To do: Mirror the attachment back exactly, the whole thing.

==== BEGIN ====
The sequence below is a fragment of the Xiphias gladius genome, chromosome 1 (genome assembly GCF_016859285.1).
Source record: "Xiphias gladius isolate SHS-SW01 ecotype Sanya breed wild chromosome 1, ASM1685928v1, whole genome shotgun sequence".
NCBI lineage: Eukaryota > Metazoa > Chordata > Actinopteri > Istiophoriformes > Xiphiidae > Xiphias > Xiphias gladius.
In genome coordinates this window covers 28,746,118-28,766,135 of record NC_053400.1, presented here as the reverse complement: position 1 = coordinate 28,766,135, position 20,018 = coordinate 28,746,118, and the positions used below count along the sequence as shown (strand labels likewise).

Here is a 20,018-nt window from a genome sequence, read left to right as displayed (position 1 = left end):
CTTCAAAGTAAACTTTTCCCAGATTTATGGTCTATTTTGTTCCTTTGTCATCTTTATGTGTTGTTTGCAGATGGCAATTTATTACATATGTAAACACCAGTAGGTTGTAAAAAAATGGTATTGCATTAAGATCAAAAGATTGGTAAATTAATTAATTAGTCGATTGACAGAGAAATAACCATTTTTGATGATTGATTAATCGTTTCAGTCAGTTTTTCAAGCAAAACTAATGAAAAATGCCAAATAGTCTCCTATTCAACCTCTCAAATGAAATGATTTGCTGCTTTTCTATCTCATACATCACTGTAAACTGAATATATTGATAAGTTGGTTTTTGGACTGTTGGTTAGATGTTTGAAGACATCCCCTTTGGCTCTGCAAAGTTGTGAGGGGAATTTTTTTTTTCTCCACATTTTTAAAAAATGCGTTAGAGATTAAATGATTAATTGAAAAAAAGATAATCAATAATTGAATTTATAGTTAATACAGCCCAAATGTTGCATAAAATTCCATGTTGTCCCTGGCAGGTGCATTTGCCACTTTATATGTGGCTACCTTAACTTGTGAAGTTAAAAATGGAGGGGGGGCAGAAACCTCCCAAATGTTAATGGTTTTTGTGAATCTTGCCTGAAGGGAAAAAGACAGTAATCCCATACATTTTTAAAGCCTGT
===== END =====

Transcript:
The sequence below is a fragment of the Xiphias gladius genome, chromosome 1 (genome assembly GCF_016859285.1).
Source record: "Xiphias gladius isolate SHS-SW01 ecotype Sanya breed wild chromosome 1, ASM1685928v1, whole genome shotgun sequence".
NCBI lineage: Eukaryota > Metazoa > Chordata > Actinopteri > Istiophoriformes > Xiphiidae > Xiphias > Xiphias gladius.
In genome coordinates this window covers 28,746,118-28,766,135 of record NC_053400.1, presented here as the reverse complement: position 1 = coordinate 28,766,135, position 20,018 = coordinate 28,746,118, and the positions used below count along the sequence as shown (strand labels likewise).

Here is a 20,018-nt window from a genome sequence, read left to right as displayed (position 1 = left end):
CTTCAAAGTAAACTTTTCCCAGATTTATGGTCTATTTTGTTCCTTTGTCATCTTTATGTGTTGTTTGCAGATGGCAATTTATTACATATGTAAACACCAGTAGGTTGTAAAAAAATGGTATTGCATTAAGATCAAAAGATTGGTAAATTAATTAATTAGTCGATTGACAGAGAAATAACCATTTTTGATGATTGATTAATCGTTTCAGTCAGTTTTTCAAGCAAAACTAATGAAAAATGCCAAATAGTCTCCTATTCAACCTCTCAAATGAAATGATTTGCTGCTTTTCTATCTCATACATCACTGTAAACTGAATATATTGATAAGTTGGTTTTTGGACTGTTGGTTAGATGTTTGAAGACATCCCCTTTGGCTCTGCAAAGTTGTGAGGGGAATTTTTTTTTTCTCCACATTTTTAAAAAATGCGTTAGAGATTAAATGATTAATTGAAAAAAAGATAATCAATAATTGAATTTATAGTTAATACAGCCCAAATGTTGCATAAAATTCCATGTTGTCCCTGGCAGGTGCATTTGCCACTTTATATGTGGCTACCTTAACTTGTGAAGTTAAAAATGGAGGGGGGGCAGAAACCTCCCAAATGTTAATGGTTTTTGTGAATCTTGCCTGAAGGGAAAAAGACAGTAATCCCATACATTTTTAAAGCCTGT